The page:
4. Now, the decree first provides for personal payment by the mortgagor and this is followed by a provision for the return of documents and so forth, on payment in accordance with this personal decree. Then there is a provision that in default of payment there is to be a sale of the property, and it is further ordered that if the money realised by such sale shall not be sufficient for the payment in full of the sum of Rs. 25,382-8-0 with interest, that being the amount for which the personal decree was passed, then the defendant should pay to the plaintiff the amount of the deficiency together with the plaintiff's costs. The decree is in a sense peculiar, and that has led to a contention before us on the part of the respondents that it does not come within the provisions of the Transfer of Property Act in general or of Sections 88 and 89 in particular. No doubt, if those sections be read literally, that is so. On the other side, it is contended that the decree conies within the provisions of the Transfer of Property Act, and it is on that ground principally that it is contended in the light of the cases that the present application is not barred.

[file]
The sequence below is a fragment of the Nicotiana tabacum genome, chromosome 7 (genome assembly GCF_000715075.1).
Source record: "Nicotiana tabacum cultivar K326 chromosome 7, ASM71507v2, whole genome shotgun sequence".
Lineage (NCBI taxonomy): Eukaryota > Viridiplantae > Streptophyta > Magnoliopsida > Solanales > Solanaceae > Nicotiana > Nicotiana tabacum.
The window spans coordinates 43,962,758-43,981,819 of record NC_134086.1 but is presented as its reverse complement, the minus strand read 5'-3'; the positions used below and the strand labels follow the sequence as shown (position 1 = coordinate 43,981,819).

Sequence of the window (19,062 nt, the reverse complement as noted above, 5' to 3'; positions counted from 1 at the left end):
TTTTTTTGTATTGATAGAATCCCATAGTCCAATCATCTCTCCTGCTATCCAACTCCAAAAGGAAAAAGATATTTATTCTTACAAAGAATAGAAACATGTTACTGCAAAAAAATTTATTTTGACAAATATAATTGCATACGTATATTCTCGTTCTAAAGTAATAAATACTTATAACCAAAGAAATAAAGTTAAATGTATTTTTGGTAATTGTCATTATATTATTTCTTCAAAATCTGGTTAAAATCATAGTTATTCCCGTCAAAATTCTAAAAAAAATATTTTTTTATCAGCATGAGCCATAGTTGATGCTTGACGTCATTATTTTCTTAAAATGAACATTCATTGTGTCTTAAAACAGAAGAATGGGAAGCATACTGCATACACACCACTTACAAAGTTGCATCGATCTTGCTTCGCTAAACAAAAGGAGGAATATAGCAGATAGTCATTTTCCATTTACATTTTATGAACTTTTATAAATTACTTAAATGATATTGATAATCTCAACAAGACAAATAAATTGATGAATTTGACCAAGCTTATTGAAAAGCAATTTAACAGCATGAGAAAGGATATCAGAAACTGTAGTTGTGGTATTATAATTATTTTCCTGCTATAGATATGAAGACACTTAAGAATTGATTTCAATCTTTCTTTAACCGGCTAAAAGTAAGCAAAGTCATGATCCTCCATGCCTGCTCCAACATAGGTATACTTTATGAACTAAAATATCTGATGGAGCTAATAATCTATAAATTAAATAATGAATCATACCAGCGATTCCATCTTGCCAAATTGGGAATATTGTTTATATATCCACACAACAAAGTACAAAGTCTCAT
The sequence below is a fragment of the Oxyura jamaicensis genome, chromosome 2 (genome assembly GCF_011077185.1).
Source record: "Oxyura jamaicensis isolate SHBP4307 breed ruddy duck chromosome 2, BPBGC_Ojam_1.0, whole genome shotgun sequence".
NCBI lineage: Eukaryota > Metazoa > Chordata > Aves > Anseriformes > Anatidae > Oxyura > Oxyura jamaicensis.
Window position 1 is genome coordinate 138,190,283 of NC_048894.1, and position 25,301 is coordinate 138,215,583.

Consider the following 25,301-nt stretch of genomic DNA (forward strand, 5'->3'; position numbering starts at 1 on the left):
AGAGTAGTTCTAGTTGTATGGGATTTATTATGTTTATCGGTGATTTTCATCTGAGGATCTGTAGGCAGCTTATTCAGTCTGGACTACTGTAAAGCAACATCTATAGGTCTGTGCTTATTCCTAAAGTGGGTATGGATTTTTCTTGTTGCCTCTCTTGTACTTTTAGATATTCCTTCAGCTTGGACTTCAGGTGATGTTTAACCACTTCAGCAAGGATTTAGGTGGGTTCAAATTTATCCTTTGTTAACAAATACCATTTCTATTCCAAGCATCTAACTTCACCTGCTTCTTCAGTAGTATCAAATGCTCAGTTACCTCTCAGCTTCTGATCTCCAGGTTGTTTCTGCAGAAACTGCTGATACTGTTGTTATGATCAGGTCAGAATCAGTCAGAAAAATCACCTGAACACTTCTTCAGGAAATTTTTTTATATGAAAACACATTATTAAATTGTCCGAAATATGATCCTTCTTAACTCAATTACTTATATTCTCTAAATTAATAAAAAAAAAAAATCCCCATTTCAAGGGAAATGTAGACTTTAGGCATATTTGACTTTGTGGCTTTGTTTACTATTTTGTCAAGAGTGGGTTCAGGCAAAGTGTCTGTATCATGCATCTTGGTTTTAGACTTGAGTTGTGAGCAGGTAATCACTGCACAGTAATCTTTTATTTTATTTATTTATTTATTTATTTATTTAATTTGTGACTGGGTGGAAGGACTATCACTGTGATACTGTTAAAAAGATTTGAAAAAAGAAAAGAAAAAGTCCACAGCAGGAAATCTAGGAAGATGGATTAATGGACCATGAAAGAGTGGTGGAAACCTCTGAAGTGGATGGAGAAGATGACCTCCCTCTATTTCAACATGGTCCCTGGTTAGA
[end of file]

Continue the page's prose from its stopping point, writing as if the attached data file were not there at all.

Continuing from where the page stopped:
5. For the purpose of my judgment, I will assume that this decree is within the Transfer of Property Act, and I prefer to put it on that broad ground rather than to seek minute distinctions, though I can quite see that the decree does encourage the distinctions which have been suggested.